We have reached the end of a negotiation that took several months and was associated with a debilitating lack of liquidity for the Greek State and for the private sector and with enormous uncertainty. If an agreement with the Europeans is not immediately reached, Greece will default, inside or outside the Eurozone. Grexit would be a total disaster, involving collapse of the banking system due to massive withdrawals, high inflation, tremendous loss of purchasing power for the Greek population, shortages of basic goods, and marginalisation of the country. Even a default within the Eurozone would soon lead to Grexit since it would be extremely difficult for any Greek government to handle it. It would require enormous support from the ECB, which would not be forthcoming. In a short time, the Greek government — voluntarily or under pressure — would transition to the new Drachma. Thus, both types of default (inside and outside the Eurozone) lead to the total disaster associated with the new Drachma.
A last-minute agreement will be far from perfect and without the necessary structural reforms. However, it will be much better compared to the chaos of default and Drachma. The Greek government must sign this agreement now!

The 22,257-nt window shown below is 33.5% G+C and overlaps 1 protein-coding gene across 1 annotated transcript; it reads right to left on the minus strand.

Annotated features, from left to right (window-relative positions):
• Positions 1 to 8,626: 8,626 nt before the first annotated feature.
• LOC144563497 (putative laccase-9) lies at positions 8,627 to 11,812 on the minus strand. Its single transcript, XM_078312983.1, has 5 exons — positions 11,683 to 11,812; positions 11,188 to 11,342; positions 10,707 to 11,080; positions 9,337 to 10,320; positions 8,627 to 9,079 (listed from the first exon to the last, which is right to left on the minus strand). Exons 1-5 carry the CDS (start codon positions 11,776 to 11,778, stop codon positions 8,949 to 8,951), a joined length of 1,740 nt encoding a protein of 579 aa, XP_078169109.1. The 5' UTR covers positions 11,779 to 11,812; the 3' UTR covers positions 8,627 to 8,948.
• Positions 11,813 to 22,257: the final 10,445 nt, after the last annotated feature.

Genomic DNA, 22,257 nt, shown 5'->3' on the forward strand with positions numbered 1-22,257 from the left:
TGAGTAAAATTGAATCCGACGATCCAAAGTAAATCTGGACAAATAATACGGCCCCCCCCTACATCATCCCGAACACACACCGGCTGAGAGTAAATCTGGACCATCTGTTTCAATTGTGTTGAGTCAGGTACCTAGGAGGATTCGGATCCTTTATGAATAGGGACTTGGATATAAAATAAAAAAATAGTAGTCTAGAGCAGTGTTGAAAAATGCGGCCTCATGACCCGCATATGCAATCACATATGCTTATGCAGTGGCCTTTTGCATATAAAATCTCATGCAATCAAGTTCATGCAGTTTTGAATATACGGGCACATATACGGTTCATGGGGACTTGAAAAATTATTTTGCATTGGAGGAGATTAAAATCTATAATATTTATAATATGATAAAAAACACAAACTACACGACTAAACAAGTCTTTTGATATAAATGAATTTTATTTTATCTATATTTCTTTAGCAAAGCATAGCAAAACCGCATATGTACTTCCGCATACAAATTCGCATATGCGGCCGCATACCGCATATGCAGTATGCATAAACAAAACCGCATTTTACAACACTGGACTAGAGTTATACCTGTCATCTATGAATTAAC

• Marios Angeletos, ΜΙΤ
• Costas Azariadis, Washington University in St. Louis
• George Constantinides, University of Chicago
• Haris Dellas, Universitat Bern
• Nikos Economides, New York University
• Michael Haliassos, Goethe University Frankfurt
• Yannis Ioannides, Tufts University
• Costas Meghir, Yale University
• Stylianos Perrakis, Concordia University
• Manolis Petrakis, University of Crete
• Chris Pissarides, Nobel Laureate, London School of Economics and University of Cyprus
• Thanasis Stengos, University of Guelph
• Dimitris Vayanos, London School of Economics
Note: This declaration was published on the cover of the Sunday Edition of the Greek newspaper Kathimerini on June 14, 2015.